Our ego – in this context, the neurotic mind that grasps onto a solid sense of self-identity for support – is extremely powerful and will fight against any view that threatens its security. It is deeply disturbed by the suggestion that the I, like everything else, is something merely designated by conceptual thought. Therefore we should expect a lot of resistance when we meditate on the non-self-existence of the I. This is natural; it is only our deeply ingrained ego struggling against annihilation.
Our ordinary ego-conception thinks, ‘I definitely exist somewhere, I am real.’ Not for a moment do we consider that what or who we are is only the result of giving a name or a label to a group of ever-changing mental and physical parts. Our ego-grasping mind, so intent on establishing and maintaining a solid and secure sense of identity, would never accept that the I or self is just an imputation, a mere name or designation. It asserts instead, ‘I exist from my own side, inherently. I am not something merely conjured up by superstition.’ But this assertion is completely mistaken. It is the wrong view that lies at the root of all our difficulties.1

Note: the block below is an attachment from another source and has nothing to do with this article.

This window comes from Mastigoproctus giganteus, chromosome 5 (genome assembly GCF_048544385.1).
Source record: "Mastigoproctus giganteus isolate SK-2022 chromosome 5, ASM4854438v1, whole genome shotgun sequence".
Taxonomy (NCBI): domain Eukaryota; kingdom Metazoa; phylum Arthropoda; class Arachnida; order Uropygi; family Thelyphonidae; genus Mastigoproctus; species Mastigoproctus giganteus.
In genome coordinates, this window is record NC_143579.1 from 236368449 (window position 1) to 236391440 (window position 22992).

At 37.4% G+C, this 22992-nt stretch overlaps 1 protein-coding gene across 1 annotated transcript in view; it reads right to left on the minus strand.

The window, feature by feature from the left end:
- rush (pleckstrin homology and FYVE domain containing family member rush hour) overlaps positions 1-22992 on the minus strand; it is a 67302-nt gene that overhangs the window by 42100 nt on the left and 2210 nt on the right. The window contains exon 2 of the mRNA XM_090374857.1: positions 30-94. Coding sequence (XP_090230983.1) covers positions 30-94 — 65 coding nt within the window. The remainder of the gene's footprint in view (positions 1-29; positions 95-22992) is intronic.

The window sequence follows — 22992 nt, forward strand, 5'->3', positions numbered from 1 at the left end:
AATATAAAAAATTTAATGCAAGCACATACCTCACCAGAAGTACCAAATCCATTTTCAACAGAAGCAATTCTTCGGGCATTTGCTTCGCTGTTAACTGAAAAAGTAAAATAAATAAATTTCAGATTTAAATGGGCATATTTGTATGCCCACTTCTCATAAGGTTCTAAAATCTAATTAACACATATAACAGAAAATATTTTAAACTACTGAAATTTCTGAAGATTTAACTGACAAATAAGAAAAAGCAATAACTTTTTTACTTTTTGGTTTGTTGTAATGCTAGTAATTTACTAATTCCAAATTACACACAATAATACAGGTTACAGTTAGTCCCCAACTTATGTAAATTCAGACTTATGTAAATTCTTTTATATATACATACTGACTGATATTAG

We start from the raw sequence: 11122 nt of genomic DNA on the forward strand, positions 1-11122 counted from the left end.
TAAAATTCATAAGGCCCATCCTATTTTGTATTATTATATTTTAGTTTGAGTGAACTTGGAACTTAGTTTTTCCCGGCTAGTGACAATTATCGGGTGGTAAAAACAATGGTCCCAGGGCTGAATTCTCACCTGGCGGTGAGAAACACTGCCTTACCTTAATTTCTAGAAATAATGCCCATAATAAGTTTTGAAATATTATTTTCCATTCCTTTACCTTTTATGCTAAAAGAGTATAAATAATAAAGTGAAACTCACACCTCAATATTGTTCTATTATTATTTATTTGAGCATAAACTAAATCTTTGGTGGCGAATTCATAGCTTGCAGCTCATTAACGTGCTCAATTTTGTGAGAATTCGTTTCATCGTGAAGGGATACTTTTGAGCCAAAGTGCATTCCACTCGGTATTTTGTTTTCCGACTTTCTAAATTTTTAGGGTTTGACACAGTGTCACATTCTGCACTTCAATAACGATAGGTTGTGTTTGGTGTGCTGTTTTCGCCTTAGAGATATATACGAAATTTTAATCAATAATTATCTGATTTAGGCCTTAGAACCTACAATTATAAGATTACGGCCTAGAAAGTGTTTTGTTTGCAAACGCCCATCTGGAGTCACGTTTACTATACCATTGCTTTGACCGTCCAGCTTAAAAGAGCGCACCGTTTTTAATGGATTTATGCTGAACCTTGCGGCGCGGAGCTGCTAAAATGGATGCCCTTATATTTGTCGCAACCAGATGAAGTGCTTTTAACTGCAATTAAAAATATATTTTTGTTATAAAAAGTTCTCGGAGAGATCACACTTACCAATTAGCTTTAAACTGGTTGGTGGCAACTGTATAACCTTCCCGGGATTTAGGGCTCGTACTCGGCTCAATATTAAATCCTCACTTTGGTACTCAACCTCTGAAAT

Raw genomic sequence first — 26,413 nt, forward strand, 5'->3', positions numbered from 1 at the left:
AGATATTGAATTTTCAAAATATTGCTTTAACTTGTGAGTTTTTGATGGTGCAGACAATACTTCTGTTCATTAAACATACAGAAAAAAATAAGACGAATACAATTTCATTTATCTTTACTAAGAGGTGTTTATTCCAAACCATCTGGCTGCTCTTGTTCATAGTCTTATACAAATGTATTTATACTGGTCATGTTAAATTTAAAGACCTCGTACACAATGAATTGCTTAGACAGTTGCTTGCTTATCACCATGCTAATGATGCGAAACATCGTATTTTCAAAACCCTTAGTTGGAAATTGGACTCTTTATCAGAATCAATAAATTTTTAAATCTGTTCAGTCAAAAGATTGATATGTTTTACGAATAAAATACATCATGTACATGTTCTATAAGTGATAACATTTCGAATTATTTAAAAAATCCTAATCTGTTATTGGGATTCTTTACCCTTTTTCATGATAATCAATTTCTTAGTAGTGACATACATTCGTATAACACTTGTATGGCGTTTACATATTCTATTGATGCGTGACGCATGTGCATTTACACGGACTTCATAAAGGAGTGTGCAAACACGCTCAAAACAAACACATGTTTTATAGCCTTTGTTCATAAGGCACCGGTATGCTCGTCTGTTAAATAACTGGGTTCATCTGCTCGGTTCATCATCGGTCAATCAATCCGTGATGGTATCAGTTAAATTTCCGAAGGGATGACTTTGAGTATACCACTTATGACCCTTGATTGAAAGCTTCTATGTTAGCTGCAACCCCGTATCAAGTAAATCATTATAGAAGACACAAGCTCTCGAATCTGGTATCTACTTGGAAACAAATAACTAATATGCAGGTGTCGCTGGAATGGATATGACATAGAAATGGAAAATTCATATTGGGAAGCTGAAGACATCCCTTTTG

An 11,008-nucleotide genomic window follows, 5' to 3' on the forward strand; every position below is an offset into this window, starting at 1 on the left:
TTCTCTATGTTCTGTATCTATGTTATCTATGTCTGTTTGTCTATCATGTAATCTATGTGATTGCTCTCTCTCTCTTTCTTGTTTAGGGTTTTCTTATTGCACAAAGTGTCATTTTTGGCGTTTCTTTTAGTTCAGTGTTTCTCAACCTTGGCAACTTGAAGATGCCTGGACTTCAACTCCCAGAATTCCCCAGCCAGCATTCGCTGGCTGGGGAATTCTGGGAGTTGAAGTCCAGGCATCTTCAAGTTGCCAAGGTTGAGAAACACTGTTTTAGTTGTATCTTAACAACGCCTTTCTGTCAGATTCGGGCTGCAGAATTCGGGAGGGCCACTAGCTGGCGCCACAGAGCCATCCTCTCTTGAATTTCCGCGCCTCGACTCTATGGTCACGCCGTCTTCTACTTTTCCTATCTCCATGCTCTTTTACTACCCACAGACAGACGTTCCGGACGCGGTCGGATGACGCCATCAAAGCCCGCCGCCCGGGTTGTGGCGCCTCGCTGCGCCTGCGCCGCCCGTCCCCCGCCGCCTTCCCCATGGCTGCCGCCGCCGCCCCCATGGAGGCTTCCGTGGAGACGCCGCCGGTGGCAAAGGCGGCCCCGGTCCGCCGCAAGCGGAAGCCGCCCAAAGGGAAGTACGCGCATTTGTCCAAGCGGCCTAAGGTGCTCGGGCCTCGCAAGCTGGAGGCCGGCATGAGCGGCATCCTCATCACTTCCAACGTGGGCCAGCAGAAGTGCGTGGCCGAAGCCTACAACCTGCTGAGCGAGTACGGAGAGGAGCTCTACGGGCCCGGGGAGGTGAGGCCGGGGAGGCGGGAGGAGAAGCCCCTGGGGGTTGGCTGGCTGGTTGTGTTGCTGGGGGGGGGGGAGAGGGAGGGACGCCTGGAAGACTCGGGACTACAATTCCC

- Yeshe, Lama. Introduction to Tantra. Shambhala Press, 1988. 73 [↩]